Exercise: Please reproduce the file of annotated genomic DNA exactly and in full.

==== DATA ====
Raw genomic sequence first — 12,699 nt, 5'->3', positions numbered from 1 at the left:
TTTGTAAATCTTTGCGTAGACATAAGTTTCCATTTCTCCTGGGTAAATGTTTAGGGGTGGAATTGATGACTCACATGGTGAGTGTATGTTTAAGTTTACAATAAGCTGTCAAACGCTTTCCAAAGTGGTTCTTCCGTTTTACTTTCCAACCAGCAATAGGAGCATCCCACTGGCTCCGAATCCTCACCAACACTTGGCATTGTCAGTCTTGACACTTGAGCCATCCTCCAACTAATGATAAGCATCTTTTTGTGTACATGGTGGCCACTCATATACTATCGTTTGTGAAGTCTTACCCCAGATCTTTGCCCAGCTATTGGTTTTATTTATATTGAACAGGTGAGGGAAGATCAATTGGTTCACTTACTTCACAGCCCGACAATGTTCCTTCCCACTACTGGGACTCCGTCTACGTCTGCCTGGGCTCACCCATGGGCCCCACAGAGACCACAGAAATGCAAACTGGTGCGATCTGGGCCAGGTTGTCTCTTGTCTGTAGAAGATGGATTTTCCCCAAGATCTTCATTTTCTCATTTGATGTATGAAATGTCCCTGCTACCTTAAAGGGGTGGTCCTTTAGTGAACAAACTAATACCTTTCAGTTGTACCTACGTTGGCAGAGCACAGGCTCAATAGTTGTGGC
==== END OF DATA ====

Raw genomic sequence first — 12,699 nt, 5'->3', positions numbered from 1 at the left:
TTTGTAAATCTTTGCGTAGACATAAGTTTCCATTTCTCCTGGGTAAATGTTTAGGGGTGGAATTGATGACTCACATGGTGAGTGTATGTTTAAGTTTACAATAAGCTGTCAAACGCTTTCCAAAGTGGTTCTTCCGTTTTACTTTCCAACCAGCAATAGGAGCATCCCACTGGCTCCGAATCCTCACCAACACTTGGCATTGTCAGTCTTGACACTTGAGCCATCCTCCAACTAATGATAAGCATCTTTTTGTGTACATGGTGGCCACTCATATACTATCGTTTGTGAAGTCTTACCCCAGATCTTTGCCCAGCTATTGGTTTTATTTATATTGAACAGGTGAGGGAAGATCAATTGGTTCACTTACTTCACAGCCCGACAATGTTCCTTCCCACTACTGGGACTCCGTCTACGTCTGCCTGGGCTCACCCATGGGCCCCACAGAGACCACAGAAATGCAAACTGGTGCGATCTGGGCCAGGTTGTCTCTTGTCTGTAGAAGATGGATTTTCCCCAAGATCTTCATTTTCTCATTTGATGTATGAAATGTCCCTGCTACCTTAAAGGGGTGGTCCTTTAGTGAACAAACTAATACCTTTCAGTTGTACCTACGTTGGCAGAGCACAGGCTCAATAGTTGTGGC